In Pinellas County, nonprofit arts and culture organizations spent an estimated $126.8 million – which supported 1,919 jobs and generated $30.3 million in local, state and federal government revenue.

Clearwater Beach’s annual Sugar Sand Festival brings professional sand sculptors from around the globe – photo by Harriet Monzon-Aguirre

Arts and culture drives commerce to other local businesses


When people attend a cultural event, they often make an outing of it — dining at a restaurant, paying for parking or public transportation, enjoying dessert after the show, and returning home to pay for child or pet care.

In Pinellas County, arts attendees spend $35.62 per person per event, beyond the cost of admission. These dollars represent vital income for local merchants and added value that few industries can compete with.

The vibrant Studio@620 in downtown St Pete is home to every kind of art, and gave many artists and arts organizations a welcoming place to start – photo from The Studio@620 Facebook page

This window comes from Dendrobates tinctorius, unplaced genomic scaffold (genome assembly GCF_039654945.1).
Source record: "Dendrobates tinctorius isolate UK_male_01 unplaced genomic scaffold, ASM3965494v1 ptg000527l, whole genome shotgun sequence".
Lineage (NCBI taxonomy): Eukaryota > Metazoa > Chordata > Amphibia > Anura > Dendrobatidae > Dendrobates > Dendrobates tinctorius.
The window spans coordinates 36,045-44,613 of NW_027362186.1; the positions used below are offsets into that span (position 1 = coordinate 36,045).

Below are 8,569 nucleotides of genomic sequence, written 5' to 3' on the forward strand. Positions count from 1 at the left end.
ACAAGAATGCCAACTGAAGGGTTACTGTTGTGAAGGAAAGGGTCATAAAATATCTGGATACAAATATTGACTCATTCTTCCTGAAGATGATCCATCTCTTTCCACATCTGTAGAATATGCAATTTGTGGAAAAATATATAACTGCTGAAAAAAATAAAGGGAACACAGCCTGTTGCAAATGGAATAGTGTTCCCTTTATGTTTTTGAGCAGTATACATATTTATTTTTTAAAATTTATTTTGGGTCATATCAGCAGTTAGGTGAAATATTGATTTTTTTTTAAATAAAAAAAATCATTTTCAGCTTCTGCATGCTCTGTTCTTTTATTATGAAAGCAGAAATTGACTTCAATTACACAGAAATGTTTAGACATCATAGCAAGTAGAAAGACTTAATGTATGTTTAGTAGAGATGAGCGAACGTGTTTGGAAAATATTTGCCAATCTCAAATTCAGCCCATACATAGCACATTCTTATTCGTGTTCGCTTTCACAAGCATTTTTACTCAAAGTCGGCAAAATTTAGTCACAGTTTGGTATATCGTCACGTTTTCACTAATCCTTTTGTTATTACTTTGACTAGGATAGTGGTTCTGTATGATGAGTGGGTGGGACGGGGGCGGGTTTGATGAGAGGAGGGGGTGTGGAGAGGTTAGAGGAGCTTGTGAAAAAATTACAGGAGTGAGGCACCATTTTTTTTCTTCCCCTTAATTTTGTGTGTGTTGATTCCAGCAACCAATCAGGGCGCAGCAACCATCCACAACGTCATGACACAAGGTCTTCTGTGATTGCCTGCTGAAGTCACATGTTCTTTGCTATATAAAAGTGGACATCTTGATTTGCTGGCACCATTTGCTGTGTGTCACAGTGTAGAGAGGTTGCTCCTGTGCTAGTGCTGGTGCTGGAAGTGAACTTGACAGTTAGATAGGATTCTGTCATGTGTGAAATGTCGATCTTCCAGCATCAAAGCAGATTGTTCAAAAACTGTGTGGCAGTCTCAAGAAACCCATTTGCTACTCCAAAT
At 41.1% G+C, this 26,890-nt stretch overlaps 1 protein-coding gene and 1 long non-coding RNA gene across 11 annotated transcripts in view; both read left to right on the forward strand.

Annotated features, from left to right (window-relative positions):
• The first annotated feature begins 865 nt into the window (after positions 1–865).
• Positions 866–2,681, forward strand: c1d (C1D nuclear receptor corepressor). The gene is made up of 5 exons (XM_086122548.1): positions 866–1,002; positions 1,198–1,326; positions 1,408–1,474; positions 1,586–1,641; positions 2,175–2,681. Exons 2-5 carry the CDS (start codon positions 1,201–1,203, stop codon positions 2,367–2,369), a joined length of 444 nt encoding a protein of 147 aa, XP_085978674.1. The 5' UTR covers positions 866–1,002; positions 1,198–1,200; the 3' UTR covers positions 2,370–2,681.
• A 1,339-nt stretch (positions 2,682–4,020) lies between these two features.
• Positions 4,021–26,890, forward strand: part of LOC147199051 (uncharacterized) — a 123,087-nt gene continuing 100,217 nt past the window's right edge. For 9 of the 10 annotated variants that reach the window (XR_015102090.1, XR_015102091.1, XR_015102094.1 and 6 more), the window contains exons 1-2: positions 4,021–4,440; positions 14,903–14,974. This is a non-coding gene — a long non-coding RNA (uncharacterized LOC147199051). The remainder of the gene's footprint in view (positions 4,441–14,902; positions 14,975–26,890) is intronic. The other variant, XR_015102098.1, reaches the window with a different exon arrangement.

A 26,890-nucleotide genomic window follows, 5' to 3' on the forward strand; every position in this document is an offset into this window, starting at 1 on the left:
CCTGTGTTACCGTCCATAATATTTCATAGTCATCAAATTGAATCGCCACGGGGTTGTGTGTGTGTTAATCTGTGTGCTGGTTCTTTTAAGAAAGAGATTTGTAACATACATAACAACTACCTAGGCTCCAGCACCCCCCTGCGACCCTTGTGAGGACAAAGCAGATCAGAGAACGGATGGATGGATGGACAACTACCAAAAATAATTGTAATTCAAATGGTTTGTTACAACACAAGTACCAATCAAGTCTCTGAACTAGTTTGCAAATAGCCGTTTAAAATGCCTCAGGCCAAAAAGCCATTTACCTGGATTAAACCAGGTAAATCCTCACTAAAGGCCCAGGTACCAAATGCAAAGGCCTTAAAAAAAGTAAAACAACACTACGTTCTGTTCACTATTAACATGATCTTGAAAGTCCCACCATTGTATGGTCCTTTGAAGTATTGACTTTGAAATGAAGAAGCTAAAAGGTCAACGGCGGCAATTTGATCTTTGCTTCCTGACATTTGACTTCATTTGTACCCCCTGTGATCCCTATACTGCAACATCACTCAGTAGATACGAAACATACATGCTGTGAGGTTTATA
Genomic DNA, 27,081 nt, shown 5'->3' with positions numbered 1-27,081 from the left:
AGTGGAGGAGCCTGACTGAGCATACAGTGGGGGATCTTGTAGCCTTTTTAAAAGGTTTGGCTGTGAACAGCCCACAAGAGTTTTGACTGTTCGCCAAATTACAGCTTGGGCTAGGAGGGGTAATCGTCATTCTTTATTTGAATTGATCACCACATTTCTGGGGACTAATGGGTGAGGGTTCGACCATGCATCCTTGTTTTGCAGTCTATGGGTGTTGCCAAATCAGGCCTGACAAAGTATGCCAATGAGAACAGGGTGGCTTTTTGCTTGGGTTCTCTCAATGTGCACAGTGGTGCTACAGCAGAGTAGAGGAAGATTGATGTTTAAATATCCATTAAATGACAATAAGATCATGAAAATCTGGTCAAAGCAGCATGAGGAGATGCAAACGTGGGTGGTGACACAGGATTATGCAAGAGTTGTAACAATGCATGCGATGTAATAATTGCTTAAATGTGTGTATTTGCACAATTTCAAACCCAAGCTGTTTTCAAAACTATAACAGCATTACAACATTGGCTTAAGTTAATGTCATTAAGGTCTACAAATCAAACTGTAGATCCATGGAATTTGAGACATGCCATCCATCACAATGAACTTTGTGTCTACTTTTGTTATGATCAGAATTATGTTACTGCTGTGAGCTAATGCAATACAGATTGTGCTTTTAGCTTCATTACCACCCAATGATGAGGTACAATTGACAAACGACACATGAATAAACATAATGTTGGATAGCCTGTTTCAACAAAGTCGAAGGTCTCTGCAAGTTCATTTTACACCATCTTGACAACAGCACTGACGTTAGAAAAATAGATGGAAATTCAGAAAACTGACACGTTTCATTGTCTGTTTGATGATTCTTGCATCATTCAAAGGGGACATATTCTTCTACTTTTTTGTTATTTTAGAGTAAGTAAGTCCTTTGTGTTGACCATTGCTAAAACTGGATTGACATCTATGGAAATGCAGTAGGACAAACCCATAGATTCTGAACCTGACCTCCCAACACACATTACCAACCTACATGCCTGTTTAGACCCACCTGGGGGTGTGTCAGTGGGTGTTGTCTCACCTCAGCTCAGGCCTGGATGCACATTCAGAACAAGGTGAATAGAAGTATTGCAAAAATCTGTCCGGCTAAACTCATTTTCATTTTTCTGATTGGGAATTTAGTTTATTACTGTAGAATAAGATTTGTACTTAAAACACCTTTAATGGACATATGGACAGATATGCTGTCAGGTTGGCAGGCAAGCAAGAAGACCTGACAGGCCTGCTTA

A vibrant arts and culture community keeps local residents — and their discretionary dollars — in the community


When attendees were asked what they would have done if the event where they took this survey hadn’t been available, 62.2% who live in Pinellas County said they would have “traveled to a different community to attend a similar arts or cultural activity.”

Carol Sackman + Blake White: The Mosaic House of Dunedin installation view at the Dunedin Fine Art Center

Arts and culture organizations contribute to community pride in Pinellas County


86.6% of arts and culture attendees agree that the activity or venue where they took the survey “is inspiring a sense of pride in this neighborhood or community.”